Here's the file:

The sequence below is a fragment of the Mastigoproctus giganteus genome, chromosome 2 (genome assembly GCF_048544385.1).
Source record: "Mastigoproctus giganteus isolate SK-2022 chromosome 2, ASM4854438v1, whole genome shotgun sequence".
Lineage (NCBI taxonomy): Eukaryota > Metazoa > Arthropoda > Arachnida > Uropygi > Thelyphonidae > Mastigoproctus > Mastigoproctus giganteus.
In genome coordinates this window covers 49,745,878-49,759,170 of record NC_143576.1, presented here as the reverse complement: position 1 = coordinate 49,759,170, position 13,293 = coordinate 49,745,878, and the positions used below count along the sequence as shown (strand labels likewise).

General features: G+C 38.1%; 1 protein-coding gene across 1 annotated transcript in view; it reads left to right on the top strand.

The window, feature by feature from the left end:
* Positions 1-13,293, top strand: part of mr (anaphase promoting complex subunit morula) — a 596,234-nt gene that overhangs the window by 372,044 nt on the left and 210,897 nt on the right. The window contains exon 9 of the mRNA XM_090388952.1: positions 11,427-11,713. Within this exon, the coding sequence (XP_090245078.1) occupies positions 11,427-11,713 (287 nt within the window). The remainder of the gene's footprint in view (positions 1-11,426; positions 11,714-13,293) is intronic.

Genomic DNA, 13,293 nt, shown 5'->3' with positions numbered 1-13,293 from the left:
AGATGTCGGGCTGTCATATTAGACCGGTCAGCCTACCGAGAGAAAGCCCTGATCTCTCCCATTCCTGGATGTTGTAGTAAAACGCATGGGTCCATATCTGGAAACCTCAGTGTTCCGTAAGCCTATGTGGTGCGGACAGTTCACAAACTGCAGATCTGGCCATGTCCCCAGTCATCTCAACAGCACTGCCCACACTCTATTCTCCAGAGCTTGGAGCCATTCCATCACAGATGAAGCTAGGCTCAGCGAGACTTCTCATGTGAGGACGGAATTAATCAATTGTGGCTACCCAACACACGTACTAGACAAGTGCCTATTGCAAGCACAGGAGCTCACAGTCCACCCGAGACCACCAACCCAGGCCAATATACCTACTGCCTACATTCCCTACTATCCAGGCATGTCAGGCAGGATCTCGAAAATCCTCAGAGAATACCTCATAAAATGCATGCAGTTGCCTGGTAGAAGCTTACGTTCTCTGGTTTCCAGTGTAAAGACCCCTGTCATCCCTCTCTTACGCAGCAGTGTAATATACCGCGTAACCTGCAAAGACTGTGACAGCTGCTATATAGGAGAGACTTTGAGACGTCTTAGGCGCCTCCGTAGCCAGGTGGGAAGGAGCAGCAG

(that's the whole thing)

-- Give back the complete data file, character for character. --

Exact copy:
The sequence below is a fragment of the Mastigoproctus giganteus genome, chromosome 2 (genome assembly GCF_048544385.1).
Source record: "Mastigoproctus giganteus isolate SK-2022 chromosome 2, ASM4854438v1, whole genome shotgun sequence".
Lineage (NCBI taxonomy): Eukaryota > Metazoa > Arthropoda > Arachnida > Uropygi > Thelyphonidae > Mastigoproctus > Mastigoproctus giganteus.
In genome coordinates this window covers 49,745,878-49,759,170 of record NC_143576.1, presented here as the reverse complement: position 1 = coordinate 49,759,170, position 13,293 = coordinate 49,745,878, and the positions used below count along the sequence as shown (strand labels likewise).

General features: G+C 38.1%; 1 protein-coding gene across 1 annotated transcript in view; it reads left to right on the top strand.

The window, feature by feature from the left end:
* Positions 1-13,293, top strand: part of mr (anaphase promoting complex subunit morula) — a 596,234-nt gene that overhangs the window by 372,044 nt on the left and 210,897 nt on the right. The window contains exon 9 of the mRNA XM_090388952.1: positions 11,427-11,713. Within this exon, the coding sequence (XP_090245078.1) occupies positions 11,427-11,713 (287 nt within the window). The remainder of the gene's footprint in view (positions 1-11,426; positions 11,714-13,293) is intronic.

Genomic DNA, 13,293 nt, shown 5'->3' with positions numbered 1-13,293 from the left:
AGATGTCGGGCTGTCATATTAGACCGGTCAGCCTACCGAGAGAAAGCCCTGATCTCTCCCATTCCTGGATGTTGTAGTAAAACGCATGGGTCCATATCTGGAAACCTCAGTGTTCCGTAAGCCTATGTGGTGCGGACAGTTCACAAACTGCAGATCTGGCCATGTCCCCAGTCATCTCAACAGCACTGCCCACACTCTATTCTCCAGAGCTTGGAGCCATTCCATCACAGATGAAGCTAGGCTCAGCGAGACTTCTCATGTGAGGACGGAATTAATCAATTGTGGCTACCCAACACACGTACTAGACAAGTGCCTATTGCAAGCACAGGAGCTCACAGTCCACCCGAGACCACCAACCCAGGCCAATATACCTACTGCCTACATTCCCTACTATCCAGGCATGTCAGGCAGGATCTCGAAAATCCTCAGAGAATACCTCATAAAATGCATGCAGTTGCCTGGTAGAAGCTTACGTTCTCTGGTTTCCAGTGTAAAGACCCCTGTCATCCCTCTCTTACGCAGCAGTGTAATATACCGCGTAACCTGCAAAGACTGTGACAGCTGCTATATAGGAGAGACTTTGAGACGTCTTAGGCGCCTCCGTAGCCAGGTGGGAAGGAGCAGCAG